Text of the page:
It started with a few gulls who were nearby and hungry.
Others gathered quickly as the tractor disced back and forth on the hills of GriggsDakota.
To the gulls, a meal was being offered. That is a treat in late October. It is cold and getting colder. The harvest is done and there is much less to eat that there was last week.
Ring-billed gulls, the most common gull in North Dakota is an omnivore. They aren't too particular about their menu. They nest around rivers, lakes and sloughs in our area. They were getting worms or other tasty morsels from the freshly turned sod.
The blackbirds are hungry, too, and willing to scratch and peck at what the disc turned up. They too are scavengers. Most will migrate to a warmer climate, but some will stay all Winter if they are able to find water and food.
Farmer Fred is using his new Wishek Disc to break up CRP ground.
The day is gray, but the sloughs are dry despite the rains that have fallen recently.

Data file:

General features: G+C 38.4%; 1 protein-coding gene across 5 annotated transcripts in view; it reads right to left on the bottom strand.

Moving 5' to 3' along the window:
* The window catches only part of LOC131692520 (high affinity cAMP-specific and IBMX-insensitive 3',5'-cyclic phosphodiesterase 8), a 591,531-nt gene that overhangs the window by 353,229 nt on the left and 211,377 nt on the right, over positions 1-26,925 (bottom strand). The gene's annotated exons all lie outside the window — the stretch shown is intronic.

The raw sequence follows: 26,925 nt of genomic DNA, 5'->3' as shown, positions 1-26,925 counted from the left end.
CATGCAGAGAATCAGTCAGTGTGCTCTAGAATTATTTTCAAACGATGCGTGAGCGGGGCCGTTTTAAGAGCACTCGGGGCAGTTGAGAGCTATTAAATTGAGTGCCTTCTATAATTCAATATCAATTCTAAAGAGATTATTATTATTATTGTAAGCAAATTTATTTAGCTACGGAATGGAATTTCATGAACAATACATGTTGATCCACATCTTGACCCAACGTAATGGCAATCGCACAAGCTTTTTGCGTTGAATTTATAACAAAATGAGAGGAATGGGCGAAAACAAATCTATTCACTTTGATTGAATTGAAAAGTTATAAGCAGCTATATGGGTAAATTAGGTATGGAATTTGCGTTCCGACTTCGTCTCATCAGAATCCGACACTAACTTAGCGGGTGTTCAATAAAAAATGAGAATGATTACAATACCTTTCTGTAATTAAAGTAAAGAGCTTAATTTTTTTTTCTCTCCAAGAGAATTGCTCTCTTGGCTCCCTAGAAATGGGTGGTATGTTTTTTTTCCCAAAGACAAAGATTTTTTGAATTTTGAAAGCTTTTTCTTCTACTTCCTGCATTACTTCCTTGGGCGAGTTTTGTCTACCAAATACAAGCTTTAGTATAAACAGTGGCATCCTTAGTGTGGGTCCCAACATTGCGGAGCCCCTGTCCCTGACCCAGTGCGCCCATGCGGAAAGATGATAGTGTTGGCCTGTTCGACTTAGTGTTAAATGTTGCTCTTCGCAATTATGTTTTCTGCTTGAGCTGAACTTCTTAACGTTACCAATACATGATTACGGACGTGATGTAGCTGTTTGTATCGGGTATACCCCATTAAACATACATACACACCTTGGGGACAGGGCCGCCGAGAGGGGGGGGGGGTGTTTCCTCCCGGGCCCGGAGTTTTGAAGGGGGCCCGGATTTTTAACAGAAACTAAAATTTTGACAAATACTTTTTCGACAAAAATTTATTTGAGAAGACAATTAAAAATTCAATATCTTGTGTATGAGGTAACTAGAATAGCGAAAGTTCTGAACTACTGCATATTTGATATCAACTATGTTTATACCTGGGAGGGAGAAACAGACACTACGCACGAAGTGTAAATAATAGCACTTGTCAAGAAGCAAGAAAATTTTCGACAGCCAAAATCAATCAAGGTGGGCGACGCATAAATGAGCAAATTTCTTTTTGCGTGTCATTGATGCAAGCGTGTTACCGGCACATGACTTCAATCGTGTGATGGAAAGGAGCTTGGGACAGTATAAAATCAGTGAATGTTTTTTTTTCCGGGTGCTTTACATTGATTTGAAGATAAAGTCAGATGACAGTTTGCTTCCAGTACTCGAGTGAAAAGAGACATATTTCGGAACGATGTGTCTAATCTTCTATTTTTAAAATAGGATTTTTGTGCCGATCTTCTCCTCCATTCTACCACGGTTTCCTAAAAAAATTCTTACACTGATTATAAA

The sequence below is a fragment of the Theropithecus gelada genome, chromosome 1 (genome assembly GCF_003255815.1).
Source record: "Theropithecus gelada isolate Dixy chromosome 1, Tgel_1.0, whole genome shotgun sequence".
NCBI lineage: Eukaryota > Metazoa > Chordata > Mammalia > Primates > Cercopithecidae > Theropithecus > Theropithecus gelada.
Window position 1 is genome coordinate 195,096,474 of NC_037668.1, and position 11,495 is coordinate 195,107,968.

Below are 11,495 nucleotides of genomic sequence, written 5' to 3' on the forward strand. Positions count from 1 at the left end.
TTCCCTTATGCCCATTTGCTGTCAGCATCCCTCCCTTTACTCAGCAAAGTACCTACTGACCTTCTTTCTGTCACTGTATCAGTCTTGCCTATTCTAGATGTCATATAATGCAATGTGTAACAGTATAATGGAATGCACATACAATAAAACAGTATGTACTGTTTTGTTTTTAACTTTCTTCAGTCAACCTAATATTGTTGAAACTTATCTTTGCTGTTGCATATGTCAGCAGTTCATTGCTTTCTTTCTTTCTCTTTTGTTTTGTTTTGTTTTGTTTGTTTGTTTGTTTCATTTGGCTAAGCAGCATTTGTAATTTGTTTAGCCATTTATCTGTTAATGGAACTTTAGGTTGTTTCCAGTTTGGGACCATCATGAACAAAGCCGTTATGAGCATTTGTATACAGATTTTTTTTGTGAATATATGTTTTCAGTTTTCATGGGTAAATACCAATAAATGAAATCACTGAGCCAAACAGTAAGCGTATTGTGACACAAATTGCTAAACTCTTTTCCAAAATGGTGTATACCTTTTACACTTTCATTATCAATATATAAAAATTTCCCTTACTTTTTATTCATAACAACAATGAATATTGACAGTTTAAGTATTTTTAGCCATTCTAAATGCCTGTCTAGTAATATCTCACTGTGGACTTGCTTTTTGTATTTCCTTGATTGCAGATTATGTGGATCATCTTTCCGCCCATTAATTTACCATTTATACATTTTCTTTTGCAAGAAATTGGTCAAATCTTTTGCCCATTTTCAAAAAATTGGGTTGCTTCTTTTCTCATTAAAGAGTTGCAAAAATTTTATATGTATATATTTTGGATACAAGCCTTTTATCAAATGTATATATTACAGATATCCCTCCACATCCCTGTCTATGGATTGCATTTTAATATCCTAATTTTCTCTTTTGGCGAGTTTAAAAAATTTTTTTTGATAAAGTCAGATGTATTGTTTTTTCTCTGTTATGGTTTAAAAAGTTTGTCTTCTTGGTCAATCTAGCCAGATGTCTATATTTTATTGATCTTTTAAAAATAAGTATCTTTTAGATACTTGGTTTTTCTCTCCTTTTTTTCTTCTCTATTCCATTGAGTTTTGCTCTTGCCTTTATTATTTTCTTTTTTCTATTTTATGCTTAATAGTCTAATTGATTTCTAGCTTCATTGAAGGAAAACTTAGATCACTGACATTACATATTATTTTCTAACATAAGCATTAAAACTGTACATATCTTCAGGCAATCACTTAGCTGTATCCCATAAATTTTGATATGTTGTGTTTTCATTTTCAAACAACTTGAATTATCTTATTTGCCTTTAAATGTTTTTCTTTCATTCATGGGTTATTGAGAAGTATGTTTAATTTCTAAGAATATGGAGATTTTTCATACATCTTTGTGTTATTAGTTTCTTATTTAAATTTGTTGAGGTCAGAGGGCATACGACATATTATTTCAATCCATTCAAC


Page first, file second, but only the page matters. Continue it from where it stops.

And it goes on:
So, he is able to chop down some cattails and rushes that have established in previous wet years.
It's nice to see mud on the tires of our Case IH 305 tractor that pulls the 17 foot disc.
The 305 has the right amount of power to roll through the tough sod.
The gulls will migrate to a place where they can find water and food. They tend not to migrate too far and will likely stay in the region to our south where the water stays open and there are food sources. Then, with a built in compass, they will travel back to where they were hatched to nest next Spring.
We hope to see them back in GriggsDakota.